My heart lies most strongly with those who were there at ground zero, in Liverpool, and bore witness to the birth and growing power of the band. We, the rest of the world, can only shake our heads and realize it would have been something to see them in person then: Excitement, powerful music, John Lennon giving big winks to jealous boys and starting fights.
Mary Squires grew up in Liverpool and still lives there today. She and her school friends would talk about this “great group that appeared at local halls and clubs.” But she never actually got to see them back in the day. “I would have given my right arm to have seen them but with very strict parents, I was not allowed to see them at all. To this day it is my greatest regret.”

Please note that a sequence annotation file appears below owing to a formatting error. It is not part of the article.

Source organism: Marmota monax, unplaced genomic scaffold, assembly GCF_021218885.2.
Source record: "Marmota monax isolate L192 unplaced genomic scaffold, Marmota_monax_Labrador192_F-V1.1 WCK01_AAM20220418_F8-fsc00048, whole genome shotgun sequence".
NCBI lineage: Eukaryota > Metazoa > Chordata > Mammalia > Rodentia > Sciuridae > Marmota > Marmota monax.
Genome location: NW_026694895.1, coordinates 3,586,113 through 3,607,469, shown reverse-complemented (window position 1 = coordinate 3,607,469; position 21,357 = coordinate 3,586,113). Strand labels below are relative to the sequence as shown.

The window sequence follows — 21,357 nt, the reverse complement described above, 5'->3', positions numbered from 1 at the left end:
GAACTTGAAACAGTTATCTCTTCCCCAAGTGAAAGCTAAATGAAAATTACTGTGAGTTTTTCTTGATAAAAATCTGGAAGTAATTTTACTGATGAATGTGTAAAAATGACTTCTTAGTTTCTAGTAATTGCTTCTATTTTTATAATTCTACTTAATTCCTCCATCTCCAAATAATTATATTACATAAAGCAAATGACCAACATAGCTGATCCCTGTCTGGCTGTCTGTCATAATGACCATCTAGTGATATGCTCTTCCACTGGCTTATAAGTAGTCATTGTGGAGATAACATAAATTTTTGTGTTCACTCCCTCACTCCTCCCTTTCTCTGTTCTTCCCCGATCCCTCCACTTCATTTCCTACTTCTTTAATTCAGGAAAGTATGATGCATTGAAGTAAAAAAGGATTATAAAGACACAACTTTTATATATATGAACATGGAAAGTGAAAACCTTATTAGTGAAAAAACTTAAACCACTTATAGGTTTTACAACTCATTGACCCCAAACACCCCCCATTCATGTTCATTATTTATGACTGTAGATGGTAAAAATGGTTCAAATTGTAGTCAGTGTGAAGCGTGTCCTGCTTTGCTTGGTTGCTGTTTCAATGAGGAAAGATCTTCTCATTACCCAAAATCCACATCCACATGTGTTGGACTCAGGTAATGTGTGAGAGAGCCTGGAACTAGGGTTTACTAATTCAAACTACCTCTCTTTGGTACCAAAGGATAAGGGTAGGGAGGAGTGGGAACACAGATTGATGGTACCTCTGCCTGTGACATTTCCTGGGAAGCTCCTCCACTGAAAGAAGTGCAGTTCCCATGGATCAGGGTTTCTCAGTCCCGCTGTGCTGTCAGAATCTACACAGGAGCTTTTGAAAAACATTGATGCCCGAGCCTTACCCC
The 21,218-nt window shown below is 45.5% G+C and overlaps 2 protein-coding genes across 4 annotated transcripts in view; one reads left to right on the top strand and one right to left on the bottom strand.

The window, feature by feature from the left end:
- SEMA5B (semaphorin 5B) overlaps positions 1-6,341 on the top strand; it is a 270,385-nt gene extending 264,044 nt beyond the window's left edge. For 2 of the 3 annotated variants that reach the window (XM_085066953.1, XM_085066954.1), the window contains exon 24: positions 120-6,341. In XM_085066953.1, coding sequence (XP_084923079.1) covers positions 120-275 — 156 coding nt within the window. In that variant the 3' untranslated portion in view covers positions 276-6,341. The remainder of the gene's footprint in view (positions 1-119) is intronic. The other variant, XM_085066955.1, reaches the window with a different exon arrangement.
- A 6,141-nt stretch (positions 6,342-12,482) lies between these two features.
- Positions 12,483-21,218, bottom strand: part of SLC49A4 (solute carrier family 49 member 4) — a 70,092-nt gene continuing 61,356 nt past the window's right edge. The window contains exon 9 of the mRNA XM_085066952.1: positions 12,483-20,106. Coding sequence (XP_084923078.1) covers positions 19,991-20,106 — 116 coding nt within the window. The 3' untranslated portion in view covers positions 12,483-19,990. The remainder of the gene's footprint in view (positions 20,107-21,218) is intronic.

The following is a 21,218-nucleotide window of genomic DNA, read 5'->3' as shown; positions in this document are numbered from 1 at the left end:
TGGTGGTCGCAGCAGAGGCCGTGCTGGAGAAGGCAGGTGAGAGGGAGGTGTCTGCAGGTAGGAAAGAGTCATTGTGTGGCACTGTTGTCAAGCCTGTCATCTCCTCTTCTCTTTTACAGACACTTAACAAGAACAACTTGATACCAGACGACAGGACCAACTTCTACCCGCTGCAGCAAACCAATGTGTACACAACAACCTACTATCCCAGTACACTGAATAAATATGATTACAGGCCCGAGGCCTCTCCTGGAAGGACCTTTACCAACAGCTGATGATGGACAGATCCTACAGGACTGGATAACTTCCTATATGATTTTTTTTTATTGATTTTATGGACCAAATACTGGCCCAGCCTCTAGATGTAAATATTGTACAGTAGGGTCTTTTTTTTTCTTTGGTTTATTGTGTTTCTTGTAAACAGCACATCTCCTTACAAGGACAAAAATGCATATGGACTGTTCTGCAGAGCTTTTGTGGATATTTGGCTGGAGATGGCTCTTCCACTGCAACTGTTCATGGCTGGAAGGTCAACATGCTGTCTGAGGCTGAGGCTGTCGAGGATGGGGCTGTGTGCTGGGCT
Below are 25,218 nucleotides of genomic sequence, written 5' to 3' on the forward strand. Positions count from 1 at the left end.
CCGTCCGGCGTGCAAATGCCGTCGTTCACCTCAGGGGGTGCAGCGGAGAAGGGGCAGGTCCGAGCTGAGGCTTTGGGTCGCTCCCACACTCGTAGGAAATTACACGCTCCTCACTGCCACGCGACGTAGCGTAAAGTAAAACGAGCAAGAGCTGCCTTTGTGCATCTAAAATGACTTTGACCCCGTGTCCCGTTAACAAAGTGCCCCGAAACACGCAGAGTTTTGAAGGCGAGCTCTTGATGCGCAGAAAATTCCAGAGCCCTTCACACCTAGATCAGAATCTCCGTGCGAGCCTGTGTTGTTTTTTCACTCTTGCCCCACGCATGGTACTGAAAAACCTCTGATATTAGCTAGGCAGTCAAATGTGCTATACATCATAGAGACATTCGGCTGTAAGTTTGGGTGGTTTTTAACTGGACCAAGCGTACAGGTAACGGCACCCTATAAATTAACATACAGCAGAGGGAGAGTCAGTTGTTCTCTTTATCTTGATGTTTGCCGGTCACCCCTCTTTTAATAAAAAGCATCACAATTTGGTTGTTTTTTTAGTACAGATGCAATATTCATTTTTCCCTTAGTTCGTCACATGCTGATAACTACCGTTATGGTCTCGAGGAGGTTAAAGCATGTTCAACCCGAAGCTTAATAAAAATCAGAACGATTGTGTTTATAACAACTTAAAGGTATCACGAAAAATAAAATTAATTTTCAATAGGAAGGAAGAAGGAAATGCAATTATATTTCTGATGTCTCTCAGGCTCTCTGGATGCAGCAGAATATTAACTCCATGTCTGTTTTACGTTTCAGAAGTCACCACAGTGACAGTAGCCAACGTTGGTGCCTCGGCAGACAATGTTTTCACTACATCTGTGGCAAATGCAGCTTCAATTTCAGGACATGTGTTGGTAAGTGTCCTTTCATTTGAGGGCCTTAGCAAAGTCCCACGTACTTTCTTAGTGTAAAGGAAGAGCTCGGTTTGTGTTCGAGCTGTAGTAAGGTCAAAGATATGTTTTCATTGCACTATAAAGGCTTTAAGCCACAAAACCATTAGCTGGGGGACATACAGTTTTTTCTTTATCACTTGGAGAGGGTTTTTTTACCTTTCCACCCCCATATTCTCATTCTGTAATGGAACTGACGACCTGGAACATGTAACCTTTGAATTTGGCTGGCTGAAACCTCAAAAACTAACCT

It was the Liverpudlians who watched as they left behind their leather rocker images and moved on to being a professional, suit-wearing pop band. They had given their hearts to the boys. As the records started to come, there was a blind faith amongst many that The Beatles would stay their own forever. The Beatles’ star was rising and their hometown folks gathered tighter around them.
But their leaving had to happen eventually. The Beatles were just getting too big to stay, and, in the summer of 1963, they moved to London.
It must have been heartbreaking knowing that their world would now have a Beatle-shaped void. “I hadn’t thought of it, but that’s right,” says Maxwell Martello. “It wasn’t just that The Beatles were leaving, but they were going to London of all places. Seriously.” What did those southern snobs know about true love anyway?!